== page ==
Trump's decision not to recognize Iran's compliance with a landmark nuclear deal is set to complicate crucial diplomacy at the United Nations on everything from North Korea to Syria, experts say.
While Trump stopped short of burying the deal, booting its fate to Congress for now, one diplomat summed up the feeling of many regarding its long-term prospects: "The agreement is dead."
Trump's Iran statement on Friday came four months after he moved to pull out of the 196-nation Paris agreement on climate change and seek to negotiate a new deal that ties in with his "America First" agenda -- a proposal widely seen as a non-starter.
Together, these moves illustrate a widening gulf between Washington and its closest European allies, who failed to stop Trump from calling the Iran deal into question, despite more than a month of intense diplomatic efforts.
"This decision will severely complicate Security Council diplomacy on many issues," said Richard Gowan, an expert at the European Council on Foreign Relations, in the wake of Trump's Iran speech.
"Trump has shown contempt for his two main allies in the Council, Britain and France, by ignoring their views on Iran," he said, predicting that "China and Russia will try to emphasize how isolated the US is at the UN."
Alexandra Novosseloff of the International Peace Institute, a think tank, said that sits well with the Russians and Chinese who "rush in to fill the void left by the Americans."
The 2015 pact between Iran, Germany and the five permanent members of the UN Security Council -- Britain, China, France, Russia and the United States, lifted sanctions in exchange for guarantees that Tehran would not pursue a nuclear weapons capability.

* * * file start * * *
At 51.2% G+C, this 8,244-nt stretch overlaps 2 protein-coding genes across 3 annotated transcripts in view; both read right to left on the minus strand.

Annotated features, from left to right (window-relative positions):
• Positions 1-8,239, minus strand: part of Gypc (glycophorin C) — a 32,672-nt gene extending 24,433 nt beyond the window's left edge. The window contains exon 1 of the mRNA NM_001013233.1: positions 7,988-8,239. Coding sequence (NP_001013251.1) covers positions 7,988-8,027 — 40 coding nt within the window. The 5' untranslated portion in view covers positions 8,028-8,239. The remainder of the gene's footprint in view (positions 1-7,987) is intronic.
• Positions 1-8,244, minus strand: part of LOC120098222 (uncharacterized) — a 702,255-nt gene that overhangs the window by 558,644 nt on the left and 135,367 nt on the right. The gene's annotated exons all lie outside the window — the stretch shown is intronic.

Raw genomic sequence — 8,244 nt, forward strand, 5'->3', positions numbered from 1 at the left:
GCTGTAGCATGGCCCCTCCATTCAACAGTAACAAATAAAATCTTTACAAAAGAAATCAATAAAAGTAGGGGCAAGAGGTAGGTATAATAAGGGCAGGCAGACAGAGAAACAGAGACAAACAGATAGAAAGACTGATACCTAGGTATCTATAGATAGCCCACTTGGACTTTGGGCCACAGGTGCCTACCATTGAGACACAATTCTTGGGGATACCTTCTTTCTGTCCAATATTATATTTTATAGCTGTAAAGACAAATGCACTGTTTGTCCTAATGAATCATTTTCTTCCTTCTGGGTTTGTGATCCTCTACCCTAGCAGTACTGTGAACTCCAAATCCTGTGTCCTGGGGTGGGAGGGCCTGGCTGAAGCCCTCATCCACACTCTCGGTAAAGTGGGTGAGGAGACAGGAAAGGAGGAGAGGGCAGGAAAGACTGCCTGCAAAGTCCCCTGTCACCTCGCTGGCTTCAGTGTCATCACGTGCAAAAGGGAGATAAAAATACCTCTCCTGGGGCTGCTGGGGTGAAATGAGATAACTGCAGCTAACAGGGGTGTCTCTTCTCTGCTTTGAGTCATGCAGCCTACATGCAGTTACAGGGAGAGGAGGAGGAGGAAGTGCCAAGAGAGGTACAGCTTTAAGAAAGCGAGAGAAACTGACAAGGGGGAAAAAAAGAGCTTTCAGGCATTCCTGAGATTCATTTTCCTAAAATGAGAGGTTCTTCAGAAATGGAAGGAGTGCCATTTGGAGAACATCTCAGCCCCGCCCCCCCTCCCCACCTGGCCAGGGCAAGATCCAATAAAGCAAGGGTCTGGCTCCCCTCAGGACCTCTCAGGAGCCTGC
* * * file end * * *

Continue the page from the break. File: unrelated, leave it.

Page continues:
Trump says Iran has not lived up to the "spirit" of the agreement, and is threatening to walk away unless Congress can address the "serious flaws" of what he dubs the "worst deal ever."
The US president left it up to the Republican-controlled Congress to decide whether to reimpose sanctions on Iran -- a step that if taken would almost certainly doom the accord.
Fellow signatories have called for the deal's preservation, saying Iran is clearly sticking to its commitments, an assurance which also came from the International Atomic Energy Agency.
EU foreign policy chief Federica Mogherini put it most forcefully, saying the accord which ended a more than decade long standoff between Iran and the West "is working and delivering," and that Trump alone cannot dismantle it.
"It is clearly not in the hands of any president of any country in the world to terminate an agreement of this sort," she said.
Gowan expects simmering divisions over Iran to complicate talks on other crises on the UN agenda, because few diplomats will now feel confident they can trust the United States.
These include North Korea's nuclear program, Syria, and Ukraine.
Until now, the US ambassador to the United Nations, Nikki Haley, has been well-regarded by her colleagues on the Security Council.
"She has a very exceptional role, a considerable internal influence," said one European diplomat. "She takes her orders directly from the White House, when she takes them."
In contrast to Defense Secretary Jim Mattis, who has spoken in favor of staying in the Iran nuclear accord, Haley has strongly defended Trump's position.
According to a third diplomat, Haley was the one who came up with the idea of "decertifying" Iran's compliance with the accord -- rather than tear it up as Trump initially wanted.
But the source added that Haley was not an expert on the Iranian nuclear dossier, and that her decision was essentially an "ideological" one.
Faced with North Korea's nuclear and ballistic missile drive, Haley succeeded this summer in convincing China and Russia -- which had resisted punitive measures in favor of dialogue -- to support stronger sanctions.
That might not happen again, said Gowan.
"Pyongyang is even less likely to negotiate seriously with the US than before, now it sees that Trump is ready to dump nuclear bargains," he said.
"It will also be harder to persuade Beijing and Moscow to sign up to future Security Council sanctions on North Korea."
The US administration pushed back Sunday against the suggestion Trump was creating the impression that America's word cannot be trusted.
Reevaluating the Iran deal, Haley told ABC's This Week, "sends the perfect message to North Korea, which is, we're not going to engage in a bad deal."